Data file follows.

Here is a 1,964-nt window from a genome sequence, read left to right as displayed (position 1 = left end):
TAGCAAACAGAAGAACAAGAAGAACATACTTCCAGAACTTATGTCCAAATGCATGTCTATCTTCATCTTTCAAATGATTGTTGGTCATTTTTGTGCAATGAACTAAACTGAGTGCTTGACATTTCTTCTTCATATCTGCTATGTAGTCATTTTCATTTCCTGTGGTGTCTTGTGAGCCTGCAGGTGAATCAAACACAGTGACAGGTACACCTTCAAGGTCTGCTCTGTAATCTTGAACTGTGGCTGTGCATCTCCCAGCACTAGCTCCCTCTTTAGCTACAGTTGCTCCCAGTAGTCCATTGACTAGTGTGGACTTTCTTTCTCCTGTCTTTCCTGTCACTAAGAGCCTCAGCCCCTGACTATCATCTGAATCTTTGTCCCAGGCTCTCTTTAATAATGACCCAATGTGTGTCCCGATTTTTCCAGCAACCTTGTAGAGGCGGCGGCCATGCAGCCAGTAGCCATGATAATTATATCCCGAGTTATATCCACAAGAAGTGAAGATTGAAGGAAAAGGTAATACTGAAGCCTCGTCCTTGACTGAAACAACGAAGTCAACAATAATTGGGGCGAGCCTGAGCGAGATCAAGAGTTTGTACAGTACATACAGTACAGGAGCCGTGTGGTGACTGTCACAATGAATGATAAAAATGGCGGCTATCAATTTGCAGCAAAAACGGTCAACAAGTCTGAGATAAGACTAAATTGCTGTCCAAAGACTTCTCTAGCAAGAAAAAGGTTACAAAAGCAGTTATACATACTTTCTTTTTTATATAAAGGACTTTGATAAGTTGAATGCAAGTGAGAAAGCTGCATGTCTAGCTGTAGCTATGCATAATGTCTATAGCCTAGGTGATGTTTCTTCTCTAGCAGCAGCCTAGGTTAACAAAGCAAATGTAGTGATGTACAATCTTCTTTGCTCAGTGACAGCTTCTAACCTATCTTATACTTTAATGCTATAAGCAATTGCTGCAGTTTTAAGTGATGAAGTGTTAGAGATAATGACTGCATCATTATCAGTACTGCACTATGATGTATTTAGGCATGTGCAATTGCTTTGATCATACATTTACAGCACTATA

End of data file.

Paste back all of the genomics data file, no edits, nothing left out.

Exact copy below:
Here is a 1,964-nt window from a genome sequence, read left to right as displayed (position 1 = left end):
TAGCAAACAGAAGAACAAGAAGAACATACTTCCAGAACTTATGTCCAAATGCATGTCTATCTTCATCTTTCAAATGATTGTTGGTCATTTTTGTGCAATGAACTAAACTGAGTGCTTGACATTTCTTCTTCATATCTGCTATGTAGTCATTTTCATTTCCTGTGGTGTCTTGTGAGCCTGCAGGTGAATCAAACACAGTGACAGGTACACCTTCAAGGTCTGCTCTGTAATCTTGAACTGTGGCTGTGCATCTCCCAGCACTAGCTCCCTCTTTAGCTACAGTTGCTCCCAGTAGTCCATTGACTAGTGTGGACTTTCTTTCTCCTGTCTTTCCTGTCACTAAGAGCCTCAGCCCCTGACTATCATCTGAATCTTTGTCCCAGGCTCTCTTTAATAATGACCCAATGTGTGTCCCGATTTTTCCAGCAACCTTGTAGAGGCGGCGGCCATGCAGCCAGTAGCCATGATAATTATATCCCGAGTTATATCCACAAGAAGTGAAGATTGAAGGAAAAGGTAATACTGAAGCCTCGTCCTTGACTGAAACAACGAAGTCAACAATAATTGGGGCGAGCCTGAGCGAGATCAAGAGTTTGTACAGTACATACAGTACAGGAGCCGTGTGGTGACTGTCACAATGAATGATAAAAATGGCGGCTATCAATTTGCAGCAAAAACGGTCAACAAGTCTGAGATAAGACTAAATTGCTGTCCAAAGACTTCTCTAGCAAGAAAAAGGTTACAAAAGCAGTTATACATACTTTCTTTTTTATATAAAGGACTTTGATAAGTTGAATGCAAGTGAGAAAGCTGCATGTCTAGCTGTAGCTATGCATAATGTCTATAGCCTAGGTGATGTTTCTTCTCTAGCAGCAGCCTAGGTTAACAAAGCAAATGTAGTGATGTACAATCTTCTTTGCTCAGTGACAGCTTCTAACCTATCTTATACTTTAATGCTATAAGCAATTGCTGCAGTTTTAAGTGATGAAGTGTTAGAGATAATGACTGCATCATTATCAGTACTGCACTATGATGTATTTAGGCATGTGCAATTGCTTTGATCATACATTTACAGCACTATA